June 07, 2019
High-arched palate, also known as high-vaulted palate, gothic palate or bubble palate is a condition when the roof of the mouth, or palate is high and narrow. It currently affects approximately 30% of people residing in the U.S. In some it is congenital, while in others it is a condition formed after birth due to certain behaviors. In addition, it is sometimes a symptom of of the following syndromes:
• Crouzon syndrome
• Down syndrome
• Apert syndrome
• Treacher Collins syndrome
• Marfan syndrome
• Incontinentia pigmeti
What causes high-arched palate?
When not caused by a syndrome or by a congenital birth defect, narrow palate can be caused by thumb-sucking, pacifier use and excessive mouth breathing. Mouth breathing can sometimes be the cause of a high-arched palate. It can be triggered by:
• Chronic colds
• Enlarged tonsils and adenoids
• Deviated nasal septum
As you can see, thumb-sucking can cause the palate to grow high and narrow, and is not always a symptom of mouth breathing, but a cause in and of itself.
All of these symptoms may lead to a diagnosis of Orofacial Myofunctional Disorders (OMD). OMD occurs when there are abnormalities in tongue, jaw and lip placement, leading to a hyper-functioning of the facial muscles. OMD is often the cause of a high-arched palate.
When thumb-sucking, OMD, mouth-breathing or all of the above result in a narrow palate, it is due to the positioning of the tongue. A baby’s tongue is the main factor in developing the form of the hard palate. It serves as a sort of mold that helps shape the roof of the mouth. When a baby spends too much time with its mouth open, or its tongue sticking out, the hard palate doesn’t have a proper guide to follow when forming. Instead of broadening to match the shape of the tongue, the palate continues to arch and narrow.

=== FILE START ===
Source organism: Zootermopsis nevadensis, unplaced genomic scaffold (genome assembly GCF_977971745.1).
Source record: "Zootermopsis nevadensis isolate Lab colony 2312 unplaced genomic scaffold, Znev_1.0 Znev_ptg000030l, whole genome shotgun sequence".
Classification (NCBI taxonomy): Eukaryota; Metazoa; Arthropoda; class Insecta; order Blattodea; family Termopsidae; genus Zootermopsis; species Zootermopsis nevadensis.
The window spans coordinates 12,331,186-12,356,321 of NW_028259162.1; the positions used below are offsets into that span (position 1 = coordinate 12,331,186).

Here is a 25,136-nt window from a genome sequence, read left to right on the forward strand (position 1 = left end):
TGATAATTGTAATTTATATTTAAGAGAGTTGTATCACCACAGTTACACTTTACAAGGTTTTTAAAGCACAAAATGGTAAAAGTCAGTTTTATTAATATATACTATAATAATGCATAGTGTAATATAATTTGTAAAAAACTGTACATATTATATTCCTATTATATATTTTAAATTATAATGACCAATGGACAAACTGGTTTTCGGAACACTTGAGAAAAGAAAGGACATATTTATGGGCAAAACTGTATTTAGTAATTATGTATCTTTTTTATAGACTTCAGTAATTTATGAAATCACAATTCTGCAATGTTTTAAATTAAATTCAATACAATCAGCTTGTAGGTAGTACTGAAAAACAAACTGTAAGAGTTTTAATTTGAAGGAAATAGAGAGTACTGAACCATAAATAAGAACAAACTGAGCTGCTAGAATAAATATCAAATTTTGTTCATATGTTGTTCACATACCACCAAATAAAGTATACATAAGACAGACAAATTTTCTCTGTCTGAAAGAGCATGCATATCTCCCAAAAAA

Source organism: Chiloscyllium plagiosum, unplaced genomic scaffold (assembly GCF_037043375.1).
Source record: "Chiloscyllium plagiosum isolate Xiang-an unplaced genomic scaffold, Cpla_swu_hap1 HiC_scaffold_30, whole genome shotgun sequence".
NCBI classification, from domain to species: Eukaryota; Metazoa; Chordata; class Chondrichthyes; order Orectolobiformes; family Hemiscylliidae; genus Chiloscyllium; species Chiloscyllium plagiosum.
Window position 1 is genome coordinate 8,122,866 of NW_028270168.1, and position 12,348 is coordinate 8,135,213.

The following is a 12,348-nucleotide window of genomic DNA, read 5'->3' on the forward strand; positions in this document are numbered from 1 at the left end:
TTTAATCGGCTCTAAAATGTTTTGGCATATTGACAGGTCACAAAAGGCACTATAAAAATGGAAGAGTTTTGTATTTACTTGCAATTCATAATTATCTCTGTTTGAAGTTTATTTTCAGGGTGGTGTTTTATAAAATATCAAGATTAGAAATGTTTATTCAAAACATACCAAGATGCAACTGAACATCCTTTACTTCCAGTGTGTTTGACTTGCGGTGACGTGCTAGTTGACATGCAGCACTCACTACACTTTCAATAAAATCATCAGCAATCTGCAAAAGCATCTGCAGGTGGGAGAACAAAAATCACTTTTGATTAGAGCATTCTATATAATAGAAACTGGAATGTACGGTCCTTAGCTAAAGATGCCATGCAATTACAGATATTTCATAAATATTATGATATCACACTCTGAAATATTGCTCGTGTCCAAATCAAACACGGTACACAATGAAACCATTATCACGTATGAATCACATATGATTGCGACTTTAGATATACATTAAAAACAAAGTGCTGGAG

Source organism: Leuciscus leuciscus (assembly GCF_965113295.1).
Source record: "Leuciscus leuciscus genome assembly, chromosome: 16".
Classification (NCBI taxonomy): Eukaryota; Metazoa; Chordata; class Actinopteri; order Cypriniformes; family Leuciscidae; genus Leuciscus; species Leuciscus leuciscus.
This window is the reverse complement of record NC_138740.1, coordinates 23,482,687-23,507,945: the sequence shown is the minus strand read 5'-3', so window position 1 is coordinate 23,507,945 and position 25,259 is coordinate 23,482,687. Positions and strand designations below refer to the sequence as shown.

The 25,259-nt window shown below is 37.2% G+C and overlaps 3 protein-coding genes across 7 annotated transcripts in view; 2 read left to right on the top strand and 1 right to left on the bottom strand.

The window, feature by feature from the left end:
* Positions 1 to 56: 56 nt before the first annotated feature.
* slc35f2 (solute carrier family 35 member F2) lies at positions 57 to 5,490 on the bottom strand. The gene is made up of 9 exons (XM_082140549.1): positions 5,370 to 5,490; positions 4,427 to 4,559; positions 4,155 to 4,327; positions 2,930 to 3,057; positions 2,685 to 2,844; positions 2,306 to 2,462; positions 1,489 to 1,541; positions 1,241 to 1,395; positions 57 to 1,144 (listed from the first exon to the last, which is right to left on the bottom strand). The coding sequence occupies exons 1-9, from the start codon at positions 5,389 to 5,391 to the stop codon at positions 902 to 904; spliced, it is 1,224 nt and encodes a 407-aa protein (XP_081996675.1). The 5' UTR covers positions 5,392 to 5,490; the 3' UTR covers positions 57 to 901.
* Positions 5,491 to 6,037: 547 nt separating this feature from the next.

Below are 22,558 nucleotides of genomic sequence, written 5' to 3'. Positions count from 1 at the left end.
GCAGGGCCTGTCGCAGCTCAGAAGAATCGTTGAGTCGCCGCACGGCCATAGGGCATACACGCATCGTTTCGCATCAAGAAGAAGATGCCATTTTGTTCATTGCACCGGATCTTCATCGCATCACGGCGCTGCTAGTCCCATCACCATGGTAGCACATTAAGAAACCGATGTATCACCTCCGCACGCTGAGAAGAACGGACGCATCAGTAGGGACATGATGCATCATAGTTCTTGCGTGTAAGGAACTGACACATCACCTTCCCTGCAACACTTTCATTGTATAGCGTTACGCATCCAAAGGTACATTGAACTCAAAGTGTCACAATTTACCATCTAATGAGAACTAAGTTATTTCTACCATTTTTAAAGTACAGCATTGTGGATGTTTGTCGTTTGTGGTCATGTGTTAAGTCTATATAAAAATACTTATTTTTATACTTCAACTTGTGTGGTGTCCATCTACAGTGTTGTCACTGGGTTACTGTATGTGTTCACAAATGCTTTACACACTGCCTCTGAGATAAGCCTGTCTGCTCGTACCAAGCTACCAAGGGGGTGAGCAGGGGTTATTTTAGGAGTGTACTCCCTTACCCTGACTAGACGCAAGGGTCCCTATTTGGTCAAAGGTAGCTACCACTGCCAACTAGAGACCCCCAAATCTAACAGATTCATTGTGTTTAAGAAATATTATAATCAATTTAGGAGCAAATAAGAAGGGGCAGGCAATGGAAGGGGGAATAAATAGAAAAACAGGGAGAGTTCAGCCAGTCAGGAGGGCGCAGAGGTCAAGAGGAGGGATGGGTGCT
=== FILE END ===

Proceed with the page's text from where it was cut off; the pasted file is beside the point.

Effects and symptoms of high-arched palate
• Difficulty nursing: A high-vaulted palate makes it difficult for a baby to develop proper suctioning action to either a bottle or a nipple.
• Difficulty breathing: The roof of the mouth is also the floor of the nasal cavity. In the case of a high-arched palate, the roof of the mouth extends into the area that would otherwise be preserved for the nasal cavity. This causes the need to breathe through the mouth, which in turn causes the gothic palate to become more severe.
• Nasal congestion: As nasal passages grow smaller, they become more difficult to clear, making breathing solely through the nose a challenge.
• Difficulty sleeping: Breathing through the mouth can lead to sleep apnea, a condition that disrupts the natural sleep cycle.
• Speech difficulties: Since the palate is farther away from the tongue, the tongue has more difficulty making contact with the roof of the mouth in order to produce ‘s’ and ‘sh’ sounds.
• Oral health complications: Bubble palate can lead to swollen gums and crowded molars. Swollen gums provide a place for bacteria to hide, which can lead to a higher risk of tooth decay and gingivitis.
• Changes in facial structure: A high and narrow palate can cause structural changes to a baby’s face, such as narrower eyes and a downturned mouth.
How to diagnose high arched palate
In order to diagnose pseudo-cleft palate, doctors look at several measurements in the mouth such as the length, width, height and arch angle of the roof of the mouth. A vaulted palate is one that falls two standard deviations above the average measurements.
Treatments for high-arched palate
• Myofunctional therapy: Speech therapists will work with your child to do tongue-repositioning exercises in order to help return the tongue to its natural resting place.
• Palate expander: Your dentist or orthodontist may recommend a plate expander which helps the narrow upper palate gradually broaden.
• Oral-maxillofacial surgery: If treatments using myofuntional therapy and palate expanders are unsuccessful, you can consider oral-maxillofacial surgery. This surgery will help expand the the width of the mouth’s roof, relieving breathing difficulties caused by a high-arched palate.
Is it necessary to seek treatment for high-arched palate?
If your baby has a high narrow palate that is not accompanied by the aforementioned symptoms, then treatment may not be necessary.